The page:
Friday November 21, 1997
Francis Ford Coppola writing and directing an adaptation of a John Grisham novel sounds like the creative mismatch of the decade. What's next, Maya Angelou reciting "Humpty Dumpty"? Wynton Marsalis doing an arrangement for "Three Blind Mice"?
Of course, when you think of it, Angelou and Marsalis would no doubt elevate our appreciation of those simple verses, and that's exactly what Coppola does with "John Grisham's The Rainmaker."
Though he's adapting the same story Grisham always tells, that of an ethical, talented and inexperienced attorney taking on and outwitting powerful and corrupt legal opponents, Coppola has infused "The Rainmaker" with enough humor, character, honest emotion and storytelling style to make it one of the year's most entertaining movies. And the filmmaker manages all this without doing radical surgery on the spine of the novel.
"The Rainmaker" follows recent law school grad Rudy Baylor (Matt Damon) as he struggles to get his career off the ground in lawyer-infested Memphis with a pair of jobs that fell into his lap. One is handling the will of an elderly woman who wants to leave her imaginary fortune to a televangelist; the other is a lawsuit against an insurance company whose denial of a legitimate medical claim is costing a young man his life.
Coppola overcomes some of the episodic nature of the book by quickly doing away with the weak subplot about Miss Birdie's will. She's still around, played with delightful spiritedness by 79-year-old Teresa Wright, as Rudy's landlady, but the comic relief comes from her personality, not her predicament.
A second subplot, about Rudy's relationship with a young woman he attempts to rescue from her abusive husband, remains overplayed melodrama. But Claire Danes' strength as Kelly Riker, and the sincere chemistry between her and Damon, offset the cliche.
The main business of the plot is that insurance case, and it's a pip. A poor family--overworked mom Dot Black (Mary Kay Place), brain-damaged dad Buddy Black (Red West) and their dying son Donny Ray (John Whitworth)--are suing Great Benefit, a billion-dollar company that has denied their claim for Donny's bone-marrow transplant, calling it an uncovered experimental procedure.
It's a strong case for someone facing his first bar exam, and Rudy reluctantly turns it over to Bruiser Stone (Mickey Rourke), the disreputable lawyer for whom he works briefly. When Bruiser disappears, after some pursuit by the feds, Rudy finds himself alone in the courtroom, arguing against a battery of high-priced corporate lawyers.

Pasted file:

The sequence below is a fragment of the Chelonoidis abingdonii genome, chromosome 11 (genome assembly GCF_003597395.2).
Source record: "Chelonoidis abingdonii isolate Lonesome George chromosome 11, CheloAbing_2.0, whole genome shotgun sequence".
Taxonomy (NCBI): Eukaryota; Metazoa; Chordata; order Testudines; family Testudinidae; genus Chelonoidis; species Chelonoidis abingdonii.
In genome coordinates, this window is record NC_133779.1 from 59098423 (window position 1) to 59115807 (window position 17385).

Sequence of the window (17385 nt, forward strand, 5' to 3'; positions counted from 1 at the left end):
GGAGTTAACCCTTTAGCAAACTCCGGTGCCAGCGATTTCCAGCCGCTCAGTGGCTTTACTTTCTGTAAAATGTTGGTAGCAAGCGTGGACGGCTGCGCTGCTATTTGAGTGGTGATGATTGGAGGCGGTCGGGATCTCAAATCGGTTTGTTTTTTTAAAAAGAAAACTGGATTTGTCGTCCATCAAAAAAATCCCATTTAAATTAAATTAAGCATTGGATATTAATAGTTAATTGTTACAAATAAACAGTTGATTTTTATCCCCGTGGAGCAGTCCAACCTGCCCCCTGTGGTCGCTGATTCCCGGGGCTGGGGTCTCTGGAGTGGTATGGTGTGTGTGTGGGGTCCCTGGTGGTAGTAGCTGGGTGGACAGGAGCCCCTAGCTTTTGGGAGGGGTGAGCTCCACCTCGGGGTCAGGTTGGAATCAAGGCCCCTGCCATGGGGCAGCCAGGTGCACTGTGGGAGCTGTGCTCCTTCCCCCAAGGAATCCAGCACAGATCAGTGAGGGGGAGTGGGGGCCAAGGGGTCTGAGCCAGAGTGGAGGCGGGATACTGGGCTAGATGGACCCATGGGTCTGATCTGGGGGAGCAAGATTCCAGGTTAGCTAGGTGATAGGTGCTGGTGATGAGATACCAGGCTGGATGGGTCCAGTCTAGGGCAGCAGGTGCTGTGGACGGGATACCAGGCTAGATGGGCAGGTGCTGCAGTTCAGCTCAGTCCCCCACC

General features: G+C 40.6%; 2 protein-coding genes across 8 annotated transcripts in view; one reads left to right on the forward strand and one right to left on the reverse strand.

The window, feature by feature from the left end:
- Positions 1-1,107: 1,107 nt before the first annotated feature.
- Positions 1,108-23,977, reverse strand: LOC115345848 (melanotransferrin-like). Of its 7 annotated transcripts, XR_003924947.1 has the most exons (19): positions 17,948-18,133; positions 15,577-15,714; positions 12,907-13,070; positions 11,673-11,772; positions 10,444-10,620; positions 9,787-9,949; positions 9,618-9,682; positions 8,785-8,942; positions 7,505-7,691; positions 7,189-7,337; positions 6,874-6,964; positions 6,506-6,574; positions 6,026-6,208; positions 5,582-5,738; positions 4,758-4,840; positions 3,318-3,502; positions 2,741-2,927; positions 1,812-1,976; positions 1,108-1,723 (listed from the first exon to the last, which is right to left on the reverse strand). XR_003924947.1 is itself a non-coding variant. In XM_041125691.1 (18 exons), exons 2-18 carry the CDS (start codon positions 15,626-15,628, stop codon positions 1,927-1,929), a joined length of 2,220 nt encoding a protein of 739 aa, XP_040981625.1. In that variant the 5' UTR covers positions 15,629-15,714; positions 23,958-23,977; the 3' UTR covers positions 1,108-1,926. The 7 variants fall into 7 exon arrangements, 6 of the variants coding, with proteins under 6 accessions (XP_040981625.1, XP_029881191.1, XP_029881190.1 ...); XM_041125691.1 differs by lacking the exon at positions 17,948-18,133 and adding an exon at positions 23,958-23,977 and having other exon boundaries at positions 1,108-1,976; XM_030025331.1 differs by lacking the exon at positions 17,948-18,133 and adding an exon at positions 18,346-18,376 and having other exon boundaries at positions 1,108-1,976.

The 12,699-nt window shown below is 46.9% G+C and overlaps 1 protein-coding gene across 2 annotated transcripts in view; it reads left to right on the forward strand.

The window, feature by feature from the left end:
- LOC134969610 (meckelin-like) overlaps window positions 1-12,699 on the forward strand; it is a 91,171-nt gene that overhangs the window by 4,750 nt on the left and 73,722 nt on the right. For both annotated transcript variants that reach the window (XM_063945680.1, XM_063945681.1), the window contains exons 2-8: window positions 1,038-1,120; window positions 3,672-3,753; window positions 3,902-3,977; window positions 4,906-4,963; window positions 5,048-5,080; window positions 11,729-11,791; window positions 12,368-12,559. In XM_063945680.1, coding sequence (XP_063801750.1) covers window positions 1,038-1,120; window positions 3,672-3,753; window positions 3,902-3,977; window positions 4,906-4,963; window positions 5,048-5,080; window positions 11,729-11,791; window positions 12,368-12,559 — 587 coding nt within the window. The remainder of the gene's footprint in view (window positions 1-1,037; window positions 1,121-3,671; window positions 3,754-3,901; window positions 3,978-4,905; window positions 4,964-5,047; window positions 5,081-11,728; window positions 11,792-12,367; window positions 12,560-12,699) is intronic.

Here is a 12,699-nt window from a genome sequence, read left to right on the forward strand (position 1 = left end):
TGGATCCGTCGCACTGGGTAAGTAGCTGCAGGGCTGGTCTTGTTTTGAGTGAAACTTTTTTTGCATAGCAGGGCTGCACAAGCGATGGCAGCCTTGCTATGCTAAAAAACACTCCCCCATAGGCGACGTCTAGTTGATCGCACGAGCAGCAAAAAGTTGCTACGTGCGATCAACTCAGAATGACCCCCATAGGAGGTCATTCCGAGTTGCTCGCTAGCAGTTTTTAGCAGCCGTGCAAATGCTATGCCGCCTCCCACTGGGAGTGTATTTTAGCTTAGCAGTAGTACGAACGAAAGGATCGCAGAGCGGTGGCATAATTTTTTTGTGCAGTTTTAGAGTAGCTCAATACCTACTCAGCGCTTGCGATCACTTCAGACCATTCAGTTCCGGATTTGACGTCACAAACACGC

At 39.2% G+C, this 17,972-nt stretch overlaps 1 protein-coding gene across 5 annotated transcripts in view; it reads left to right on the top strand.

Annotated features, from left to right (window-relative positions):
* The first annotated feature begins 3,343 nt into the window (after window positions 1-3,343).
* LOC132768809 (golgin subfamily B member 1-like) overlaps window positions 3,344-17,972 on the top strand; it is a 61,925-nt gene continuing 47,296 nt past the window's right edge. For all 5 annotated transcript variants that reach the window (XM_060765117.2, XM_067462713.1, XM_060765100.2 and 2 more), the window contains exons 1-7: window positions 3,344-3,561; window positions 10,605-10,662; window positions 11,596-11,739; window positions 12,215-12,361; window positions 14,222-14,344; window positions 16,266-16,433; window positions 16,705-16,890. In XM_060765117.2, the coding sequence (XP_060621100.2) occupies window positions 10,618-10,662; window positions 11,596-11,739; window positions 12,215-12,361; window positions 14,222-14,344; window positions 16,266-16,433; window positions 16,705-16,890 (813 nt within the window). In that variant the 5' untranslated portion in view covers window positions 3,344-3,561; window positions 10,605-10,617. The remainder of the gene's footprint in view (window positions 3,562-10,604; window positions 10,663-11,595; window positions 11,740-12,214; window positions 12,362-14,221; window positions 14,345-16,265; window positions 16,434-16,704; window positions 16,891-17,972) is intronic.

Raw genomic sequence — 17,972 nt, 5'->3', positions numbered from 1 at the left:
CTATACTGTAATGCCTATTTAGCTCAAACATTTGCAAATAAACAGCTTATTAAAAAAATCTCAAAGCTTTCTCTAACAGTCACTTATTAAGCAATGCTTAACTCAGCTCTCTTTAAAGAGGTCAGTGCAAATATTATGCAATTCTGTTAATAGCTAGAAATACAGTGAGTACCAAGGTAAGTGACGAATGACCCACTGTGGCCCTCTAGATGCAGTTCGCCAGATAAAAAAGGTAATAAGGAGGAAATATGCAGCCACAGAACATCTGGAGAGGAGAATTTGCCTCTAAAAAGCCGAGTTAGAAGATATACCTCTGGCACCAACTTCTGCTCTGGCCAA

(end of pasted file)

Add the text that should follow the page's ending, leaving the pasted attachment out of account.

In the voice-over narration, written by Michael Herr, who provided the same service on Coppola's "Apocalypse Now," Rudy muses that his opponents probably have more than 100 years of experience between them, while his staff--the ambulance-chasing paralegal Deck Shifflet (Danny DeVito)--has failed the bar exam six times.
These are odds Grisham likes. And so, apparently, does Coppola, who takes the opportunity to give corporate America and its legal bodyguards a scorching hotfoot. Great Benefit's dream team, led by the slick Leo Drummond (Jon Voight), is an immoral bunch, ready to defend its sleazy client with all means--legal and illegal--at its disposal. The team's bugging of Rudy's office and the countermeasures taken by Rudy and Deck lead to some hilarious consequences.
Humorless lawyers who think Hollywood has gone far enough in trashing their profession may not enjoy the additional beating they take here, and they will be right in saying that Coppola overstates the wretchedness of our legal system. But for the rest of us, it's great fun.
Coppola's casting is flawless. Damon, a talented young actor on the brink of stardom, gives Rudy just the right blend of innocence, determination and wariness. He makes a preposterous situation as plausible as it can be. DeVito is a riot as Deck Shifflet, a hard-working opportunist who can't pass a person in the hallway without producing a business card.
Voight is having a nice second career playing villains, and he's terrific as Drummond, a condescending Goliath being plumped for the courtroom kill by his unlikely opponent. Even Rourke, as the ironic shyster who keeps live sharks in his office, is fun to watch.
Other familiar faces belong to Dean Stockwell, playing the derelict judge who encourages Rudy to settle out of court for small change; Danny Glover, the pro-plaintiff judge who eventually tries the case; Roy Scheider, the skulking head of Great Benefit; and Virginia Madsen, as a fired claims agent who knows all the insurance company's dirty secrets.
It's hard to say Francis Ford Coppola's "John Grisham's The Rainmaker," but it's a pleasure to watch.
John Grisham's The Rainmaker, 1997. PG-13, for a strong beating and elements of domestic abuse. An American Zoetrope production, released by Paramount Pictures. Director Francis Ford Coppola. Producers Michael Douglas, Steven Reuther, Fred Fuchs. Screenplay by Coppola, based on the novel by John Grisham. Cinematographer John Toll. Editor Barry Malkin. Costumes Addie Guerard Rodgers. Music Elmer Bernstein. Production design Howard Cummings. Running time: 2 hours, 13 minutes. Matt Damon as Rudy Baylor. Danny DeVito as Deck Shifflet. Claire Danes as Kelly Riker. Jon Voight as Leo F. Drummond. Mary Kay Place as Dot Black. Dean Stockwell as Judge Harvey Hale. Teresa Wright as Miss Birdie. Virginia Madsen as Jackie Lemancyzk. Mickey Rourke as Bruiser Stone. Andrew Shue as Cliff Riker.